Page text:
Edward Drummond Libbey High School - Edelian Yearbook (Toledo, OH)

 - Class of 1931

Page 1 of 256


Edward Drummond Libbey High School - Edelian Yearbook (Toledo, OH) online yearbook collection, 1931 Edition, Cover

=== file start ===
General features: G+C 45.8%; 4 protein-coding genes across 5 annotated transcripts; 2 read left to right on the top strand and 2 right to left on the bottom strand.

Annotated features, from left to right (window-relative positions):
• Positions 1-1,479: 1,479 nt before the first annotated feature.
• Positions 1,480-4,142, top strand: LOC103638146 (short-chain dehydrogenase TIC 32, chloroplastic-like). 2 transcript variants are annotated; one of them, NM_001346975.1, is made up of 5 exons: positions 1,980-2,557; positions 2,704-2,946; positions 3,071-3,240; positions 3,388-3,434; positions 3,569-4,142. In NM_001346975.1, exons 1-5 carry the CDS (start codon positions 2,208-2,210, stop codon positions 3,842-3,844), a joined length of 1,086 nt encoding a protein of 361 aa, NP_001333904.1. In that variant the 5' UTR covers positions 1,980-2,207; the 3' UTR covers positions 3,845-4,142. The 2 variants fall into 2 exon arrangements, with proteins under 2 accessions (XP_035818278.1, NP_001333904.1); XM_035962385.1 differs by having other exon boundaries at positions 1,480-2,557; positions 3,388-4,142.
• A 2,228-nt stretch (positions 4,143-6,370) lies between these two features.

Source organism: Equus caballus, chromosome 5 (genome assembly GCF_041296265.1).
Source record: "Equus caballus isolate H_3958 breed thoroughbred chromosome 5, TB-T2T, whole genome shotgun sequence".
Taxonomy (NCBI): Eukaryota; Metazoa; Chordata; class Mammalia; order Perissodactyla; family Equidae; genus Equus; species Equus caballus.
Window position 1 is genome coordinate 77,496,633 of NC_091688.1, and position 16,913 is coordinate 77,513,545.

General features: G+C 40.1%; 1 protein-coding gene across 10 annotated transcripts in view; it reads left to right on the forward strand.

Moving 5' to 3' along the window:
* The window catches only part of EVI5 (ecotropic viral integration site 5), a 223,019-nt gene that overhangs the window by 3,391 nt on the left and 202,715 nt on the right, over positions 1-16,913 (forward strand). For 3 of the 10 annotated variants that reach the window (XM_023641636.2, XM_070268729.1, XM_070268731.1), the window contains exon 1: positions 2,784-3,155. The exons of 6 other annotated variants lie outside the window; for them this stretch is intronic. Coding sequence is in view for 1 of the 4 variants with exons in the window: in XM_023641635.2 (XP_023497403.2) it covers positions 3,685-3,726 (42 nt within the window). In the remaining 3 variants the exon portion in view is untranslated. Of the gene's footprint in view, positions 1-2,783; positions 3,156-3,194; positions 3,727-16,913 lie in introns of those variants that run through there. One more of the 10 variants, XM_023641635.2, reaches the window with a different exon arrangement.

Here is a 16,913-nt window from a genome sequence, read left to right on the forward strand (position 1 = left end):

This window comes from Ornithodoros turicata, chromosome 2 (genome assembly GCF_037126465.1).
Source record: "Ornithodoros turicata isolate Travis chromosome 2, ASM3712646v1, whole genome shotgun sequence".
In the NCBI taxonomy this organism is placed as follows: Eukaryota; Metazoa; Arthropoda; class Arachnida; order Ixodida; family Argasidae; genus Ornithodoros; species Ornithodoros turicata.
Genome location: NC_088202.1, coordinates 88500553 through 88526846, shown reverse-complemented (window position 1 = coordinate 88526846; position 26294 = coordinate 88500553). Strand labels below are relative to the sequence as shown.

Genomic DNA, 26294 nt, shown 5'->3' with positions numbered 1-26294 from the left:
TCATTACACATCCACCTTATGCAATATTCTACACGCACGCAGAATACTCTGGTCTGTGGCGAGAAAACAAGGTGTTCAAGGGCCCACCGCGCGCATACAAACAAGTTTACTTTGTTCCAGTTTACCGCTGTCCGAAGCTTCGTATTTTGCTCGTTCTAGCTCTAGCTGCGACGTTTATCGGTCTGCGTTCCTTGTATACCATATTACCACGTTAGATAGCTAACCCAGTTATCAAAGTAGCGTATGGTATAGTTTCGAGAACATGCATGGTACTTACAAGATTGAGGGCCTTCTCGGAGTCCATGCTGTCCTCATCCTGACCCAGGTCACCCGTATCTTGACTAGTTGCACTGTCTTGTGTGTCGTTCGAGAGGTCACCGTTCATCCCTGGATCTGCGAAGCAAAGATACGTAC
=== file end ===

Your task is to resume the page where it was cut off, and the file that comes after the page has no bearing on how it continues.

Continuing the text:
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Text from Pages 1 - 256 of the 1931 volume: